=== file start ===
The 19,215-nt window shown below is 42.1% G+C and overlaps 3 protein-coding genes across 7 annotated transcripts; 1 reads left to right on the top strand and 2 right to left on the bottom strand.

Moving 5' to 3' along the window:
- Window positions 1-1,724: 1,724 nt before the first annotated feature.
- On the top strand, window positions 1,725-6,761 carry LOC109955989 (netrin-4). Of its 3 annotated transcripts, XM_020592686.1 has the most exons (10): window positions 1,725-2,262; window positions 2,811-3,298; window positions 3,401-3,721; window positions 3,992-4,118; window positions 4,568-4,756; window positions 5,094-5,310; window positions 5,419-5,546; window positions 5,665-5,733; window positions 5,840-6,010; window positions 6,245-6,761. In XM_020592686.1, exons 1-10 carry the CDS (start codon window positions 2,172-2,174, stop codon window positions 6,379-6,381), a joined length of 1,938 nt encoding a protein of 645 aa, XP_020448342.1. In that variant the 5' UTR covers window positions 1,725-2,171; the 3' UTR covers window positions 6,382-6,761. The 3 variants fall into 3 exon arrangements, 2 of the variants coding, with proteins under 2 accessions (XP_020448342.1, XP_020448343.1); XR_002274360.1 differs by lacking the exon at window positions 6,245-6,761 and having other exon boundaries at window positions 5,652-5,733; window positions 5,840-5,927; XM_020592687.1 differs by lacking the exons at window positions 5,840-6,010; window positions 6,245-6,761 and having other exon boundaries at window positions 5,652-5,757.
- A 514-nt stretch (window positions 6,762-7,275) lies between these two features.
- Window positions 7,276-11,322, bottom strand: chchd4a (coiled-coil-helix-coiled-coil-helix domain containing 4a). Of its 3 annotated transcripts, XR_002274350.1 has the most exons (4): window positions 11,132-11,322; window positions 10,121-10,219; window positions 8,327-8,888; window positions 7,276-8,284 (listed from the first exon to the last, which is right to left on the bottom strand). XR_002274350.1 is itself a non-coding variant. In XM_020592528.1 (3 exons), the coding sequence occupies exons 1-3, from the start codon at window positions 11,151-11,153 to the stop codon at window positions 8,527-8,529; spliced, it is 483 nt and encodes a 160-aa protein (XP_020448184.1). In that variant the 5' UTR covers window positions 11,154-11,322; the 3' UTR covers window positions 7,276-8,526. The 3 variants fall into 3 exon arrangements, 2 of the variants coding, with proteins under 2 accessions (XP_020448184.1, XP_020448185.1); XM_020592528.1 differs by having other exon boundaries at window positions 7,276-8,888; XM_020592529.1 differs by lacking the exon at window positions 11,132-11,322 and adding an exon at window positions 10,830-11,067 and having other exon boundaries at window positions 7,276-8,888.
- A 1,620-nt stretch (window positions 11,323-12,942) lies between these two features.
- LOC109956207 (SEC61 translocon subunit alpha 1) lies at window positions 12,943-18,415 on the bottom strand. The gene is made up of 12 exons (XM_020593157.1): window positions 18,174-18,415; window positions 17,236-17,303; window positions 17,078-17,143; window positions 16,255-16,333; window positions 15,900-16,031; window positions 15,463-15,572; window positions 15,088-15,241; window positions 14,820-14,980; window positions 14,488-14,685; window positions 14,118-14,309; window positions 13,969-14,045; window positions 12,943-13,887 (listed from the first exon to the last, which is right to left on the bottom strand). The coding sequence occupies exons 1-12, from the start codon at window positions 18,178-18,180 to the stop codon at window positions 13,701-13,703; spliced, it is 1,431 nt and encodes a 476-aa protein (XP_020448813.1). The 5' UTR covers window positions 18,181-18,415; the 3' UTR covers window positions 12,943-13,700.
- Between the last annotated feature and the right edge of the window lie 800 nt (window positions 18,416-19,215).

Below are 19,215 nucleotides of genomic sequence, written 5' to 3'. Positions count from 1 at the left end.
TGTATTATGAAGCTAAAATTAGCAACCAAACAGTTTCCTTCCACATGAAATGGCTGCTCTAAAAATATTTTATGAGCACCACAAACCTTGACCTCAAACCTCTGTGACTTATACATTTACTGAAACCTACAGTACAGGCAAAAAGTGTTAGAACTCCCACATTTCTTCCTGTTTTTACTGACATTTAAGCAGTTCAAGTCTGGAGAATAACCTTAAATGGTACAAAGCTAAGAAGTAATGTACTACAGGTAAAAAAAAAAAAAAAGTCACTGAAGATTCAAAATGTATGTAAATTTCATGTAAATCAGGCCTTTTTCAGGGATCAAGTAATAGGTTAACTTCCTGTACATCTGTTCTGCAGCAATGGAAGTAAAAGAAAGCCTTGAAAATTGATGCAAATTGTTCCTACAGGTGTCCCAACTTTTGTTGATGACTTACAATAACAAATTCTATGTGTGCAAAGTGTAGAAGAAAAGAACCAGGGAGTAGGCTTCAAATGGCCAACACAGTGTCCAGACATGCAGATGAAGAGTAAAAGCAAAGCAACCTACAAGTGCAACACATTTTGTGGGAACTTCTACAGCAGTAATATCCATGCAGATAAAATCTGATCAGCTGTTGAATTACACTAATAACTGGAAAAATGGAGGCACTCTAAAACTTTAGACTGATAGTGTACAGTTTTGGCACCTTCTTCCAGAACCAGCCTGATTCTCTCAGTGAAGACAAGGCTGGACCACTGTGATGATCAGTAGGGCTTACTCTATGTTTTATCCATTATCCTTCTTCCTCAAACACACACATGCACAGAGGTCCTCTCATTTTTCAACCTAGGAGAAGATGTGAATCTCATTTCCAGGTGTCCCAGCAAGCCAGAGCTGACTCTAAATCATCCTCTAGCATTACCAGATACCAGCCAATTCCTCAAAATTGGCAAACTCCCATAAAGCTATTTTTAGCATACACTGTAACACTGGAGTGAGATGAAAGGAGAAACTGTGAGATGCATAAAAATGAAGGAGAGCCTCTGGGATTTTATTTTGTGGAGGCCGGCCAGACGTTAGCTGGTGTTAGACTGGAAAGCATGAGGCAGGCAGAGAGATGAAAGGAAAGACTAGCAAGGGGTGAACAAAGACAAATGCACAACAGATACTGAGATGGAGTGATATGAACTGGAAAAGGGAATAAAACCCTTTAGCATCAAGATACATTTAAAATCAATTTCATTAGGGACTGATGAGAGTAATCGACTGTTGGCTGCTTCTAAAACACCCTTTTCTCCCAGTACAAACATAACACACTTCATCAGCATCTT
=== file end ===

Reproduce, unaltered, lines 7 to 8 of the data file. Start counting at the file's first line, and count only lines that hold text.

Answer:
- A 1,620-nt stretch (window positions 11,323-12,942) lies between these two features.
- LOC109956207 (SEC61 translocon subunit alpha 1) lies at window positions 12,943-18,415 on the bottom strand. The gene is made up of 12 exons (XM_020593157.1): window positions 18,174-18,415; window positions 17,236-17,303; window positions 17,078-17,143; window positions 16,255-16,333; window positions 15,900-16,031; window positions 15,463-15,572; window positions 15,088-15,241; window positions 14,820-14,980; window positions 14,488-14,685; window positions 14,118-14,309; window positions 13,969-14,045; window positions 12,943-13,887 (listed from the first exon to the last, which is right to left on the bottom strand). The coding sequence occupies exons 1-12, from the start codon at window positions 18,178-18,180 to the stop codon at window positions 13,701-13,703; spliced, it is 1,431 nt and encodes a 476-aa protein (XP_020448813.1). The 5' UTR covers window positions 18,181-18,415; the 3' UTR covers window positions 12,943-13,700.